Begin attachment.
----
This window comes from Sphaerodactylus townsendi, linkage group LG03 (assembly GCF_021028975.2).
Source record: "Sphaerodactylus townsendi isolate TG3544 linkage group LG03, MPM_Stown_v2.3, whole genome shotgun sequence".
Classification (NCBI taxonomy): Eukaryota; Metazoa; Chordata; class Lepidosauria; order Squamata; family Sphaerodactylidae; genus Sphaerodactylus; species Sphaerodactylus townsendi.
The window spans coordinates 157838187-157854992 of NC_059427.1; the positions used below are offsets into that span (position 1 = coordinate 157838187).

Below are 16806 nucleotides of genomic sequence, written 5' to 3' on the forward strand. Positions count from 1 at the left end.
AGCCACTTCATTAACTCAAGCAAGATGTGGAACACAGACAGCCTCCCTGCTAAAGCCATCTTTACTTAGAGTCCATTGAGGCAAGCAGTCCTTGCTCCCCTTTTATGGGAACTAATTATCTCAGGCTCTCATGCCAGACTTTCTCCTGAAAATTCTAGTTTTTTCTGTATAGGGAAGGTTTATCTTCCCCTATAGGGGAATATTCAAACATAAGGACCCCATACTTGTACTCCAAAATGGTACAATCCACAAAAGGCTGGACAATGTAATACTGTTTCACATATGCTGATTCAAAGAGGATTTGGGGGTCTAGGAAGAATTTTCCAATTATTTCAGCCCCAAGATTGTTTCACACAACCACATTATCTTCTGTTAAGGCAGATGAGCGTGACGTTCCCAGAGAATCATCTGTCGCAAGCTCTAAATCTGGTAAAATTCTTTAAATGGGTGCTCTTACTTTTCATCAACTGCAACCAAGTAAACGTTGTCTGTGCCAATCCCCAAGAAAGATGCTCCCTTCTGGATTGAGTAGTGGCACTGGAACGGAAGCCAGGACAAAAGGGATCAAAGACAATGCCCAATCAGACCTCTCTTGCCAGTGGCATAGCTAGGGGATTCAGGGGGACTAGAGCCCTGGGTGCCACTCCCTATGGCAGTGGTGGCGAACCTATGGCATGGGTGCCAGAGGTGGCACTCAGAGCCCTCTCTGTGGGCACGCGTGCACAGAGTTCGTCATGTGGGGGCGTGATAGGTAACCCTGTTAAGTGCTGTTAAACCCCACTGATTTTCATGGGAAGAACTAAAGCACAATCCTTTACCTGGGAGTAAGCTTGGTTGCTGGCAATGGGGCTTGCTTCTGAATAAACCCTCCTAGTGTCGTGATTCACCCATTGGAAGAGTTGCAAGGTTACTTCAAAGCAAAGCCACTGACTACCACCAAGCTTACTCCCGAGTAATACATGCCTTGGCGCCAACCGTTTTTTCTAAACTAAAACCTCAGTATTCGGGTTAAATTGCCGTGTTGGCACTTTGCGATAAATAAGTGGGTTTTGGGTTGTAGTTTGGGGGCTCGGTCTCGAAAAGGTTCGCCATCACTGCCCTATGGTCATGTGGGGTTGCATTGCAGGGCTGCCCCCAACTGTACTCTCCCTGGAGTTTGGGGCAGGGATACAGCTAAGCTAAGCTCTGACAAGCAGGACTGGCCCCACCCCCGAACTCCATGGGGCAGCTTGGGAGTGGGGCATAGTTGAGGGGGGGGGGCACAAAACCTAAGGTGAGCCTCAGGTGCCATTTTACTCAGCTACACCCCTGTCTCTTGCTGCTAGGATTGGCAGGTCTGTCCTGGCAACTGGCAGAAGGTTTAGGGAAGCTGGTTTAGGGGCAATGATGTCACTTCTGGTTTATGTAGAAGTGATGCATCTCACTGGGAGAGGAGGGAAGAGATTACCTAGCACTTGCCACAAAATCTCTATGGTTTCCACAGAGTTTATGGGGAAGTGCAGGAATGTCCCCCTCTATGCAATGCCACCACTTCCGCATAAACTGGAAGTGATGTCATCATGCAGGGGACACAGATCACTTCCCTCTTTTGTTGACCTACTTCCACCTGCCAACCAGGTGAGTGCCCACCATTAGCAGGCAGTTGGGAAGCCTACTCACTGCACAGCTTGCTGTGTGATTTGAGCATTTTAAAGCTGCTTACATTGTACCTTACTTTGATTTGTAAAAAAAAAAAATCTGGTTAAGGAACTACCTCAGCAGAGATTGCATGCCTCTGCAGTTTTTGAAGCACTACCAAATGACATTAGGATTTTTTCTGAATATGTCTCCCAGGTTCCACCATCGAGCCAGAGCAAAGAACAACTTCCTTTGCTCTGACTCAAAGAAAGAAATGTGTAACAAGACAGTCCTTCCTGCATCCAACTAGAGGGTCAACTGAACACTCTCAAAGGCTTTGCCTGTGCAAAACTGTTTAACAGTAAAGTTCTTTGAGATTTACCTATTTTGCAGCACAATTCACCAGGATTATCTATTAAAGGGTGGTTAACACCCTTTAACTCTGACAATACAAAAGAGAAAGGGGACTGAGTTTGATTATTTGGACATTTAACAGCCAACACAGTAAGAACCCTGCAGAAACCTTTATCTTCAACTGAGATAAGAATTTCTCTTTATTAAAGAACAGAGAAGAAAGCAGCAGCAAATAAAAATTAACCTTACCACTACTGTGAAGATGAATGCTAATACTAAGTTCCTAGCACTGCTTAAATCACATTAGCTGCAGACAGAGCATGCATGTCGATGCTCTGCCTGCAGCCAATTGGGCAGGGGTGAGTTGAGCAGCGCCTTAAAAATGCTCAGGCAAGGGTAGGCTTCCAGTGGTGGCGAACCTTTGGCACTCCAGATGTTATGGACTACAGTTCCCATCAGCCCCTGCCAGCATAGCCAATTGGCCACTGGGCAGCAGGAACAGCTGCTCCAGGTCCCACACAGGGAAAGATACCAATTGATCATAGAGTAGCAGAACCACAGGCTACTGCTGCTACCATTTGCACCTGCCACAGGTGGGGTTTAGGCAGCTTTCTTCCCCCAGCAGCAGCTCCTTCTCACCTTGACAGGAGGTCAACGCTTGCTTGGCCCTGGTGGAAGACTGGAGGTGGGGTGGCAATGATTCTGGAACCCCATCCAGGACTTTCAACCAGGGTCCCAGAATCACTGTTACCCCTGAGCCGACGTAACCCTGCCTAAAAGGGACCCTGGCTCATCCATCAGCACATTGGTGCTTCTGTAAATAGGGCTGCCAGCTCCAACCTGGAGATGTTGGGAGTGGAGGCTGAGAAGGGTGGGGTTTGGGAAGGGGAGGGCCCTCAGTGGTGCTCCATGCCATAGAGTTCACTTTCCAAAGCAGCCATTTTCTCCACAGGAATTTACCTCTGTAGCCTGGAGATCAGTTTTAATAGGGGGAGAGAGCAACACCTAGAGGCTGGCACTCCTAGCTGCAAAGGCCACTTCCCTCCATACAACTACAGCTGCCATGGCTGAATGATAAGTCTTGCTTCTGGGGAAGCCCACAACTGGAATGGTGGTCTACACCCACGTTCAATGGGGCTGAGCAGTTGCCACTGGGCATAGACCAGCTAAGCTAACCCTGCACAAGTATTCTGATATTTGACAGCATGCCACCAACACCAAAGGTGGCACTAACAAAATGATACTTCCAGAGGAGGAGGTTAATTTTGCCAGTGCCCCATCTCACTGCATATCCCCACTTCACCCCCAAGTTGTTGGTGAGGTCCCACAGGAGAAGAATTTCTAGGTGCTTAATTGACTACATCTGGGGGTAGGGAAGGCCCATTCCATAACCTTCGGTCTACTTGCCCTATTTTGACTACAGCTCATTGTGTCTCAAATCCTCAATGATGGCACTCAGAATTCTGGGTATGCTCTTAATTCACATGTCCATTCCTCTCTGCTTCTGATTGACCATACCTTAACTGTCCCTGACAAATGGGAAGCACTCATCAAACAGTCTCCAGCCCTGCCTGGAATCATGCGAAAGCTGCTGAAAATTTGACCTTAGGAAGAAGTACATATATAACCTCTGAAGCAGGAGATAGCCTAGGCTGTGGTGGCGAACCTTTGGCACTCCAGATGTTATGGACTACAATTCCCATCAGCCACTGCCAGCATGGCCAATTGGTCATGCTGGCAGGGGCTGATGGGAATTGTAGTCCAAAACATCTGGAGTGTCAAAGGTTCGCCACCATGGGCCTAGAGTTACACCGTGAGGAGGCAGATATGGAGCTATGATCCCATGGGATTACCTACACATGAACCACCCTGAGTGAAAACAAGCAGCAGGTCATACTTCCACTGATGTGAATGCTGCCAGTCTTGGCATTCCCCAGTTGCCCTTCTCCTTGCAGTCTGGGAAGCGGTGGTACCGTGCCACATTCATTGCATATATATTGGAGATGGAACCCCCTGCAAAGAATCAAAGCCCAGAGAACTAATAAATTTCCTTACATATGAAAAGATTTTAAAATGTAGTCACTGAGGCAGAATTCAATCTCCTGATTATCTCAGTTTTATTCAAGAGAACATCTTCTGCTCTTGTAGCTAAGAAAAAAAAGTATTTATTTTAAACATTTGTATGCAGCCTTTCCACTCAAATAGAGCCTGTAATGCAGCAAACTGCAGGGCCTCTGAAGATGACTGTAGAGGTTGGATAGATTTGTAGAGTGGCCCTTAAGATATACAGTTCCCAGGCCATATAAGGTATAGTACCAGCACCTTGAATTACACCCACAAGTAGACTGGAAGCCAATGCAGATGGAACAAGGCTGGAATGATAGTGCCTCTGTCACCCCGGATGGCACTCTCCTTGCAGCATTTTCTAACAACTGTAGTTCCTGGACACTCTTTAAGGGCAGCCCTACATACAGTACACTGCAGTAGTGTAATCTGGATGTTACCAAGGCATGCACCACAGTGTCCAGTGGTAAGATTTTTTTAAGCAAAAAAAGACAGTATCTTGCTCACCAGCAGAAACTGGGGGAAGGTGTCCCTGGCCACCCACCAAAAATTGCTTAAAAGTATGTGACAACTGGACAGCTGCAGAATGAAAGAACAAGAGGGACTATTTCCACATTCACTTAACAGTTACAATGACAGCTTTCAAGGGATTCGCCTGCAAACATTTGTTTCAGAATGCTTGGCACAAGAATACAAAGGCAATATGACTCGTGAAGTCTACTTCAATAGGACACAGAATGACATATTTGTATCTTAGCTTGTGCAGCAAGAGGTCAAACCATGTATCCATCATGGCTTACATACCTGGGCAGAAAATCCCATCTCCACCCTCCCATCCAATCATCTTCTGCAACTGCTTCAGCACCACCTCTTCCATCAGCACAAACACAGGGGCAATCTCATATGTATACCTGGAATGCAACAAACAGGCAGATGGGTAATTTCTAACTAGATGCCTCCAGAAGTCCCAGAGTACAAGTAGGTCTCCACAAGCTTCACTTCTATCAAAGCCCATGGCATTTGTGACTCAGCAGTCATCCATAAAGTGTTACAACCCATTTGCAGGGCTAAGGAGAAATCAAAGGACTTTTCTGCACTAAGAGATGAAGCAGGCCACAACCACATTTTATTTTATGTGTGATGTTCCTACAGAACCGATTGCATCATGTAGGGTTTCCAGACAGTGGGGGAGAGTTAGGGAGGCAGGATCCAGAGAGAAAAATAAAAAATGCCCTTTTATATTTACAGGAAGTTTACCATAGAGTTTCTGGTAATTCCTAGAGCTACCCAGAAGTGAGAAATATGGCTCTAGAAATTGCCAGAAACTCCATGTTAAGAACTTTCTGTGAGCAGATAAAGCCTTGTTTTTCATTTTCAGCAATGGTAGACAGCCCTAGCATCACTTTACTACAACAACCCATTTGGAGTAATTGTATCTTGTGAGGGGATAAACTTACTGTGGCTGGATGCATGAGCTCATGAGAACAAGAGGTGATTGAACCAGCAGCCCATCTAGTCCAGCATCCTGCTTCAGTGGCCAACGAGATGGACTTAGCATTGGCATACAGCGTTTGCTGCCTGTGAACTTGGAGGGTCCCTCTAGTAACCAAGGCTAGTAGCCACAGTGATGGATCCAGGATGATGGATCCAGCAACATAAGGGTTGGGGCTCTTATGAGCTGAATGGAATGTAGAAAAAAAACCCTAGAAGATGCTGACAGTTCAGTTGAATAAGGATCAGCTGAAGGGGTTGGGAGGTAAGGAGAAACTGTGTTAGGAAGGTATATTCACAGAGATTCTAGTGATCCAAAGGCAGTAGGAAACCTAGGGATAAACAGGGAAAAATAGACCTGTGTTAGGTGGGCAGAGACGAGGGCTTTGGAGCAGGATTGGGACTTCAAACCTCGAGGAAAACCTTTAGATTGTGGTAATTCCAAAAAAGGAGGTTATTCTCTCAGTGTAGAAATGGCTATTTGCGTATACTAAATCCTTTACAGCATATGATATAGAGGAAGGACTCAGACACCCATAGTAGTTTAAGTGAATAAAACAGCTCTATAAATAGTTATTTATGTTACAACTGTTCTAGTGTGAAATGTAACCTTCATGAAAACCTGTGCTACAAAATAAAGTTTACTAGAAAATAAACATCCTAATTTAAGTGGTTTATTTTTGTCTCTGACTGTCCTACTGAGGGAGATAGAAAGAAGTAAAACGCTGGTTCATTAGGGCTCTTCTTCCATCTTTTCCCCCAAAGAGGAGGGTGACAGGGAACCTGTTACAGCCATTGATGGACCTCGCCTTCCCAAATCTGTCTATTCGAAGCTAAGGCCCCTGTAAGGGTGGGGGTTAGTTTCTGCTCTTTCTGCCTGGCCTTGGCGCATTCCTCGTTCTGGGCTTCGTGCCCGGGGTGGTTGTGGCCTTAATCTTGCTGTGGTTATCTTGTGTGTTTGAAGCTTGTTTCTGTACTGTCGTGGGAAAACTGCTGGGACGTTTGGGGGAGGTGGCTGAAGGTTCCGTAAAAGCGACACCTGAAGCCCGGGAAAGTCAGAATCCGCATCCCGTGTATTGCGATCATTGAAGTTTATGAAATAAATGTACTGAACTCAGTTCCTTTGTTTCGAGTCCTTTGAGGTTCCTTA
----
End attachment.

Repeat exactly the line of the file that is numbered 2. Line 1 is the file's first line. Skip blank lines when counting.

Source record: "Sphaerodactylus townsendi isolate TG3544 linkage group LG03, MPM_Stown_v2.3, whole genome shotgun sequence".